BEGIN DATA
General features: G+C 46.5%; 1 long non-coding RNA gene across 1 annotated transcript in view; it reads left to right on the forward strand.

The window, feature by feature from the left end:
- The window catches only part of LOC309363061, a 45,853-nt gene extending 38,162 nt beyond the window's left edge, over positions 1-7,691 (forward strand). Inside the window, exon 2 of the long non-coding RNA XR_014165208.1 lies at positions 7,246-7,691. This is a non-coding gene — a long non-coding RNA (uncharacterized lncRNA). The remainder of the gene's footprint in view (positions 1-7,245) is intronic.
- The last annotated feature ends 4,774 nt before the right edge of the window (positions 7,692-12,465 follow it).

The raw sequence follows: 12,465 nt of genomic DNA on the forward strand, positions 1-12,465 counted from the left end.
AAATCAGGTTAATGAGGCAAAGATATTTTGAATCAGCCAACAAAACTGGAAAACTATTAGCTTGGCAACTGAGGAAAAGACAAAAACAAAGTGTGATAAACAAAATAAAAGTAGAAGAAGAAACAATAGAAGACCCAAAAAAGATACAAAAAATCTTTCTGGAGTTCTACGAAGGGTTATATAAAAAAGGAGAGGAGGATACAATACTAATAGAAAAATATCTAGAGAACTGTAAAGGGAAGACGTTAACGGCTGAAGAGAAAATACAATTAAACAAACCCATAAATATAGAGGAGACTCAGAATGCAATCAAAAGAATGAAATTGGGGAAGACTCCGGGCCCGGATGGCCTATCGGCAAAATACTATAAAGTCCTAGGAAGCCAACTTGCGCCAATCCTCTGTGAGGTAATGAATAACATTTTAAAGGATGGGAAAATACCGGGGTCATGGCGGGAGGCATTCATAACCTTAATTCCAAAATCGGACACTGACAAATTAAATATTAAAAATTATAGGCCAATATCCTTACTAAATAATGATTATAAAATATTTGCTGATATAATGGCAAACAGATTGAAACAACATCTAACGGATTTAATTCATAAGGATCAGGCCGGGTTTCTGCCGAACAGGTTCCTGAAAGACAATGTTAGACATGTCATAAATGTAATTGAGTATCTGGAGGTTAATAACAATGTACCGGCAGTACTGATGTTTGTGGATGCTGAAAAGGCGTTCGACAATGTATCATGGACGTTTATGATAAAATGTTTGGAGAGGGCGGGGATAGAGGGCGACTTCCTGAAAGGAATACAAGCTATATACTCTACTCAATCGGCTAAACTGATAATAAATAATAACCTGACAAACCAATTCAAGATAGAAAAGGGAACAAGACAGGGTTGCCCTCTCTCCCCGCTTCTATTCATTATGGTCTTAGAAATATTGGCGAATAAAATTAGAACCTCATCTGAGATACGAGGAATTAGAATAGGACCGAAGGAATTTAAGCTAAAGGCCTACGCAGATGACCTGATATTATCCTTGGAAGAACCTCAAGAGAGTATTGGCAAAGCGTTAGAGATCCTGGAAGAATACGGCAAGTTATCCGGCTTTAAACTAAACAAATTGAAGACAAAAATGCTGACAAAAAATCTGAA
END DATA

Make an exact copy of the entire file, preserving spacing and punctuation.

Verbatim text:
General features: G+C 46.5%; 1 long non-coding RNA gene across 1 annotated transcript in view; it reads left to right on the forward strand.

The window, feature by feature from the left end:
- The window catches only part of LOC309363061, a 45,853-nt gene extending 38,162 nt beyond the window's left edge, over positions 1-7,691 (forward strand). Inside the window, exon 2 of the long non-coding RNA XR_014165208.1 lies at positions 7,246-7,691. This is a non-coding gene — a long non-coding RNA (uncharacterized lncRNA). The remainder of the gene's footprint in view (positions 1-7,245) is intronic.
- The last annotated feature ends 4,774 nt before the right edge of the window (positions 7,692-12,465 follow it).

The raw sequence follows: 12,465 nt of genomic DNA on the forward strand, positions 1-12,465 counted from the left end.
AAATCAGGTTAATGAGGCAAAGATATTTTGAATCAGCCAACAAAACTGGAAAACTATTAGCTTGGCAACTGAGGAAAAGACAAAAACAAAGTGTGATAAACAAAATAAAAGTAGAAGAAGAAACAATAGAAGACCCAAAAAAGATACAAAAAATCTTTCTGGAGTTCTACGAAGGGTTATATAAAAAAGGAGAGGAGGATACAATACTAATAGAAAAATATCTAGAGAACTGTAAAGGGAAGACGTTAACGGCTGAAGAGAAAATACAATTAAACAAACCCATAAATATAGAGGAGACTCAGAATGCAATCAAAAGAATGAAATTGGGGAAGACTCCGGGCCCGGATGGCCTATCGGCAAAATACTATAAAGTCCTAGGAAGCCAACTTGCGCCAATCCTCTGTGAGGTAATGAATAACATTTTAAAGGATGGGAAAATACCGGGGTCATGGCGGGAGGCATTCATAACCTTAATTCCAAAATCGGACACTGACAAATTAAATATTAAAAATTATAGGCCAATATCCTTACTAAATAATGATTATAAAATATTTGCTGATATAATGGCAAACAGATTGAAACAACATCTAACGGATTTAATTCATAAGGATCAGGCCGGGTTTCTGCCGAACAGGTTCCTGAAAGACAATGTTAGACATGTCATAAATGTAATTGAGTATCTGGAGGTTAATAACAATGTACCGGCAGTACTGATGTTTGTGGATGCTGAAAAGGCGTTCGACAATGTATCATGGACGTTTATGATAAAATGTTTGGAGAGGGCGGGGATAGAGGGCGACTTCCTGAAAGGAATACAAGCTATATACTCTACTCAATCGGCTAAACTGATAATAAATAATAACCTGACAAACCAATTCAAGATAGAAAAGGGAACAAGACAGGGTTGCCCTCTCTCCCCGCTTCTATTCATTATGGTCTTAGAAATATTGGCGAATAAAATTAGAACCTCATCTGAGATACGAGGAATTAGAATAGGACCGAAGGAATTTAAGCTAAAGGCCTACGCAGATGACCTGATATTATCCTTGGAAGAACCTCAAGAGAGTATTGGCAAAGCGTTAGAGATCCTGGAAGAATACGGCAAGTTATCCGGCTTTAAACTAAACAAATTGAAGACAAAAATGCTGACAAAAAATCTGAA